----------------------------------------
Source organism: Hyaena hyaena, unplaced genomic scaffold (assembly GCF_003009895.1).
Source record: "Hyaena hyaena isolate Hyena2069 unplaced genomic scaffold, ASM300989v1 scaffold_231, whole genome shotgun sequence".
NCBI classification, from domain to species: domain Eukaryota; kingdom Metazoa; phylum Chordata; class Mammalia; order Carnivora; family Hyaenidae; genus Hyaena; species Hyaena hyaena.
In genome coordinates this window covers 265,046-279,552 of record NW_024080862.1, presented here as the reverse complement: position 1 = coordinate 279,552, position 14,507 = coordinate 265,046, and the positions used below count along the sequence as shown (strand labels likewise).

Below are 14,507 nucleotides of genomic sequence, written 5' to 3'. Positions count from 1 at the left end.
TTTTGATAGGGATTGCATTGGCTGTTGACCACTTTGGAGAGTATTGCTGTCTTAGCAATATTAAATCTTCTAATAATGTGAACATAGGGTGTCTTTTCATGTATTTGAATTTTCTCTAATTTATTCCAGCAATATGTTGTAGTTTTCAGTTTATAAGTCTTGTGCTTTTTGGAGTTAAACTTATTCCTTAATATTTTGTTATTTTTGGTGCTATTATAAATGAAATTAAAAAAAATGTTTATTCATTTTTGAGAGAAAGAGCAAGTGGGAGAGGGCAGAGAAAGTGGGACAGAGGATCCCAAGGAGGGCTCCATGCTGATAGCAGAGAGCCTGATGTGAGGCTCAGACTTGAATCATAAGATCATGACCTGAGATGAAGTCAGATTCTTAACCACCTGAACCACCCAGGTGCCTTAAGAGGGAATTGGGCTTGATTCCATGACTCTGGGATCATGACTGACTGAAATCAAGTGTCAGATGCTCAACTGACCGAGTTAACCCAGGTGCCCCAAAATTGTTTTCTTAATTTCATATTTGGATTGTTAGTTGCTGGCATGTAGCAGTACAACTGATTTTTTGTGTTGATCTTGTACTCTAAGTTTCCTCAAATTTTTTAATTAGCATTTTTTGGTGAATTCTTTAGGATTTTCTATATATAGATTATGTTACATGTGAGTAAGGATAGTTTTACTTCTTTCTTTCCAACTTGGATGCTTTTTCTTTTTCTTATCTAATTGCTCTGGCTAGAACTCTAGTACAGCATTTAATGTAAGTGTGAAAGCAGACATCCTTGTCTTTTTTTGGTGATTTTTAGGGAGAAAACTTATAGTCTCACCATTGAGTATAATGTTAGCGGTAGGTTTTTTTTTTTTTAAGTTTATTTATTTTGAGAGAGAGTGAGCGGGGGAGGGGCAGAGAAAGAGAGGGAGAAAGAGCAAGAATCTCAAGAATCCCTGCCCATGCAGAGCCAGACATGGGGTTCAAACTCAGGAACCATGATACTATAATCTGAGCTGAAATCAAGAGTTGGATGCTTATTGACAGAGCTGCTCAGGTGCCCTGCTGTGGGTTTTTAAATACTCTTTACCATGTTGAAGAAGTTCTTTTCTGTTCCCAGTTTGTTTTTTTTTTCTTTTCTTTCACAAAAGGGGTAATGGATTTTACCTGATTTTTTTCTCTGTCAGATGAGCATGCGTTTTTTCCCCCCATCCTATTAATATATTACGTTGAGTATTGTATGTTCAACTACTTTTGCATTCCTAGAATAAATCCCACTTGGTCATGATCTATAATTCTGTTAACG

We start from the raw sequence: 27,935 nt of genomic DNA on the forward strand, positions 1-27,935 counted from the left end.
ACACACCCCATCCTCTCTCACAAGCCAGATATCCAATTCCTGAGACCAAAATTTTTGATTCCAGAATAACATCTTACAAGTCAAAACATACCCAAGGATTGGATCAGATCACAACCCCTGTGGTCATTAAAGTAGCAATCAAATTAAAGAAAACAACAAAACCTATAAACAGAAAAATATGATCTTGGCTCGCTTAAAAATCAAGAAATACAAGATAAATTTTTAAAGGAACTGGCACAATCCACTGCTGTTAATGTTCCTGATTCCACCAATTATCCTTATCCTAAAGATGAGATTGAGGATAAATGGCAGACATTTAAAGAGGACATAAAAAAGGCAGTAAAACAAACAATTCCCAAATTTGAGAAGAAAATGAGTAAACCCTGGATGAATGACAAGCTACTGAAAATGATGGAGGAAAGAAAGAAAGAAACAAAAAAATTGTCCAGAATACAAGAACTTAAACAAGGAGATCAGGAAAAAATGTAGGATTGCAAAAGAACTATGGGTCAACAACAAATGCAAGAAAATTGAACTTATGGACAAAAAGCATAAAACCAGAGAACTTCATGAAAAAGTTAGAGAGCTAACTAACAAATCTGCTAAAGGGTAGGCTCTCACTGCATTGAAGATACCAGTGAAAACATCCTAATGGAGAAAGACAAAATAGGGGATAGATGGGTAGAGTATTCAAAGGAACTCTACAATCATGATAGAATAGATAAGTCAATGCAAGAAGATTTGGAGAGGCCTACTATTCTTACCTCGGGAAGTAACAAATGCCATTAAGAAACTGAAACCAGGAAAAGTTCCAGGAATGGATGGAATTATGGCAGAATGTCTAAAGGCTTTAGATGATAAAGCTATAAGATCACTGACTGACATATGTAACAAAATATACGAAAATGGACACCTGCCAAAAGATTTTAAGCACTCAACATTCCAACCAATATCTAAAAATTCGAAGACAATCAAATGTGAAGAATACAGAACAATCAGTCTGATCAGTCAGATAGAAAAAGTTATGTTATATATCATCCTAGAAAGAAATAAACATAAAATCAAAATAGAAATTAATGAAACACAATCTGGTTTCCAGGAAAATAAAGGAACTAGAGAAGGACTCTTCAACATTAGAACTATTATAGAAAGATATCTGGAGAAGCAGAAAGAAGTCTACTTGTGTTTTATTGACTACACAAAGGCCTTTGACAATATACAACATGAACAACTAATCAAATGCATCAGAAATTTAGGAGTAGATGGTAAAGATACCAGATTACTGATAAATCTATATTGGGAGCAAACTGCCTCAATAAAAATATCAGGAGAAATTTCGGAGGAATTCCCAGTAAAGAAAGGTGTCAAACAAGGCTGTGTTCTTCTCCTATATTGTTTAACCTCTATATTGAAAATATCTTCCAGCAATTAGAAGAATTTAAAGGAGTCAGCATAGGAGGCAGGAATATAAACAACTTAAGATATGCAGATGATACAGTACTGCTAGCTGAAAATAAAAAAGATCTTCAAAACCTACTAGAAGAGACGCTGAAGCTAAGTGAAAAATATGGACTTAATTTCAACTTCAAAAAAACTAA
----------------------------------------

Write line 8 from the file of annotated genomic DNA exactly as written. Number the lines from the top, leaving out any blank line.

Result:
ACACACCCCATCCTCTCTCACAAGCCAGATATCCAATTCCTGAGACCAAAATTTTTGATTCCAGAATAACATCTTACAAGTCAAAACATACCCAAGGATTGGATCAGATCACAACCCCTGTGGTCATTAAAGTAGCAATCAAATTAAAGAAAACAACAAAACCTATAAACAGAAAAATATGATCTTGGCTCGCTTAAAAATCAAGAAATACAAGATAAATTTTTAAAGGAACTGGCACAATCCACTGCTGTTAATGTTCCTGATTCCACCAATTATCCTTATCCTAAAGATGAGATTGAGGATAAATGGCAGACATTTAAAGAGGACATAAAAAAGGCAGTAAAACAAACAATTCCCAAATTTGAGAAGAAAATGAGTAAACCCTGGATGAATGACAAGCTACTGAAAATGATGGAGGAAAGAAAGAAAGAAACAAAAAAATTGTCCAGAATACAAGAACTTAAACAAGGAGATCAGGAAAAAATGTAGGATTGCAAAAGAACTATGGGTCAACAACAAATGCAAGAAAATTGAACTTATGGACAAAAAGCATAAAACCAGAGAACTTCATGAAAAAGTTAGAGAGCTAACTAACAAATCTGCTAAAGGGTAGGCTCTCACTGCATTGAAGATACCAGTGAAAACATCCTAATGGAGAAAGACAAAATAGGGGATAGATGGGTAGAGTATTCAAAGGAACTCTACAATCATGATAGAATAGATAAGTCAATGCAAGAAGATTTGGAGAGGCCTACTATTCTTACCTCGGGAAGTAACAAATGCCATTAAGAAACTGAAACCAGGAAAAGTTCCAGGAATGGATGGAATTATGGCAGAATGTCTAAAGGCTTTAGATGATAAAGCTATAAGATCACTGACTGACATATGTAACAAAATATACGAAAATGGACACCTGCCAAAAGATTTTAAGCACTCAACATTCCAACCAATATCTAAAAATTCGAAGACAATCAAATGTGAAGAATACAGAACAATCAGTCTGATCAGTCAGATAGAAAAAGTTATGTTATATATCATCCTAGAAAGAAATAAACATAAAATCAAAATAGAAATTAATGAAACACAATCTGGTTTCCAGGAAAATAAAGGAACTAGAGAAGGACTCTTCAACATTAGAACTATTATAGAAAGATATCTGGAGAAGCAGAAAGAAGTCTACTTGTGTTTTATTGACTACACAAAGGCCTTTGACAATATACAACATGAACAACTAATCAAATGCATCAGAAATTTAGGAGTAGATGGTAAAGATACCAGATTACTGATAAATCTATATTGGGAGCAAACTGCCTCAATAAAAATATCAGGAGAAATTTCGGAGGAATTCCCAGTAAAGAAAGGTGTCAAACAAGGCTGTGTTCTTCTCCTATATTGTTTAACCTCTATATTGAAAATATCTTCCAGCAATTAGAAGAATTTAAAGGAGTCAGCATAGGAGGCAGGAATATAAACAACTTAAGATATGCAGATGATACAGTACTGCTAGCTGAAAATAAAAAAGATCTTCAAAACCTACTAGAAGAGACGCTGAAGCTAAGTGAAAAATATGGACTTAATTTCAACTTCAAAAAAACTAA